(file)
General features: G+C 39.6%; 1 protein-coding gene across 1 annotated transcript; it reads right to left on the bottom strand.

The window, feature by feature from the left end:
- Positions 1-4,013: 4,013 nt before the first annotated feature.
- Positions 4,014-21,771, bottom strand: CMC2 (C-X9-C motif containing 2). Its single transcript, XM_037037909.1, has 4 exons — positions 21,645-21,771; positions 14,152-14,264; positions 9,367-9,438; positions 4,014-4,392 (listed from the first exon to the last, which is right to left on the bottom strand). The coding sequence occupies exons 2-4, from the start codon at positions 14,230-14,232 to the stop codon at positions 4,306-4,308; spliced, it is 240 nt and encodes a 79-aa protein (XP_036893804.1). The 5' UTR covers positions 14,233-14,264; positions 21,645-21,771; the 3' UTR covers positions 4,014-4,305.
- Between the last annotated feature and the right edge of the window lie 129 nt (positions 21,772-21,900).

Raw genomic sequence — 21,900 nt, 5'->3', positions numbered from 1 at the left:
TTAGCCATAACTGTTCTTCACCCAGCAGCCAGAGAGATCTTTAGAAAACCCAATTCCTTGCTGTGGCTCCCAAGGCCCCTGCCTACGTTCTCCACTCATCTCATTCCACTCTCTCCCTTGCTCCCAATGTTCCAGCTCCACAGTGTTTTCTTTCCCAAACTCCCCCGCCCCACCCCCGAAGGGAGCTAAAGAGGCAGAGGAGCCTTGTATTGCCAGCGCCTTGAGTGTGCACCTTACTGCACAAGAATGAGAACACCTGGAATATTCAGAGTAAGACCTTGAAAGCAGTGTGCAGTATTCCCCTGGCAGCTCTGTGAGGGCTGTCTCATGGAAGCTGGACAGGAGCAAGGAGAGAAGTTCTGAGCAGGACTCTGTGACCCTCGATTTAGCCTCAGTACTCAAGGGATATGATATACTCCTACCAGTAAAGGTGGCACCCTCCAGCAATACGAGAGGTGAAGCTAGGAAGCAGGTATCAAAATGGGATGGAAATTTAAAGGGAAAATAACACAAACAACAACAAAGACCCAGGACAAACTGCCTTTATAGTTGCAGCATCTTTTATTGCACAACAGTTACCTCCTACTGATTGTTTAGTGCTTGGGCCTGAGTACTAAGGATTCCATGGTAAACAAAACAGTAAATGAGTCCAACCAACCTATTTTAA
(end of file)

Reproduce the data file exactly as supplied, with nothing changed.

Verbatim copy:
General features: G+C 39.6%; 1 protein-coding gene across 1 annotated transcript; it reads right to left on the bottom strand.

The window, feature by feature from the left end:
- Positions 1-4,013: 4,013 nt before the first annotated feature.
- Positions 4,014-21,771, bottom strand: CMC2 (C-X9-C motif containing 2). Its single transcript, XM_037037909.1, has 4 exons — positions 21,645-21,771; positions 14,152-14,264; positions 9,367-9,438; positions 4,014-4,392 (listed from the first exon to the last, which is right to left on the bottom strand). The coding sequence occupies exons 2-4, from the start codon at positions 14,230-14,232 to the stop codon at positions 4,306-4,308; spliced, it is 240 nt and encodes a 79-aa protein (XP_036893804.1). The 5' UTR covers positions 14,233-14,264; positions 21,645-21,771; the 3' UTR covers positions 4,014-4,305.
- Between the last annotated feature and the right edge of the window lie 129 nt (positions 21,772-21,900).

Raw genomic sequence — 21,900 nt, 5'->3', positions numbered from 1 at the left:
TTAGCCATAACTGTTCTTCACCCAGCAGCCAGAGAGATCTTTAGAAAACCCAATTCCTTGCTGTGGCTCCCAAGGCCCCTGCCTACGTTCTCCACTCATCTCATTCCACTCTCTCCCTTGCTCCCAATGTTCCAGCTCCACAGTGTTTTCTTTCCCAAACTCCCCCGCCCCACCCCCGAAGGGAGCTAAAGAGGCAGAGGAGCCTTGTATTGCCAGCGCCTTGAGTGTGCACCTTACTGCACAAGAATGAGAACACCTGGAATATTCAGAGTAAGACCTTGAAAGCAGTGTGCAGTATTCCCCTGGCAGCTCTGTGAGGGCTGTCTCATGGAAGCTGGACAGGAGCAAGGAGAGAAGTTCTGAGCAGGACTCTGTGACCCTCGATTTAGCCTCAGTACTCAAGGGATATGATATACTCCTACCAGTAAAGGTGGCACCCTCCAGCAATACGAGAGGTGAAGCTAGGAAGCAGGTATCAAAATGGGATGGAAATTTAAAGGGAAAATAACACAAACAACAACAAAGACCCAGGACAAACTGCCTTTATAGTTGCAGCATCTTTTATTGCACAACAGTTACCTCCTACTGATTGTTTAGTGCTTGGGCCTGAGTACTAAGGATTCCATGGTAAACAAAACAGTAAATGAGTCCAACCAACCTATTTTAA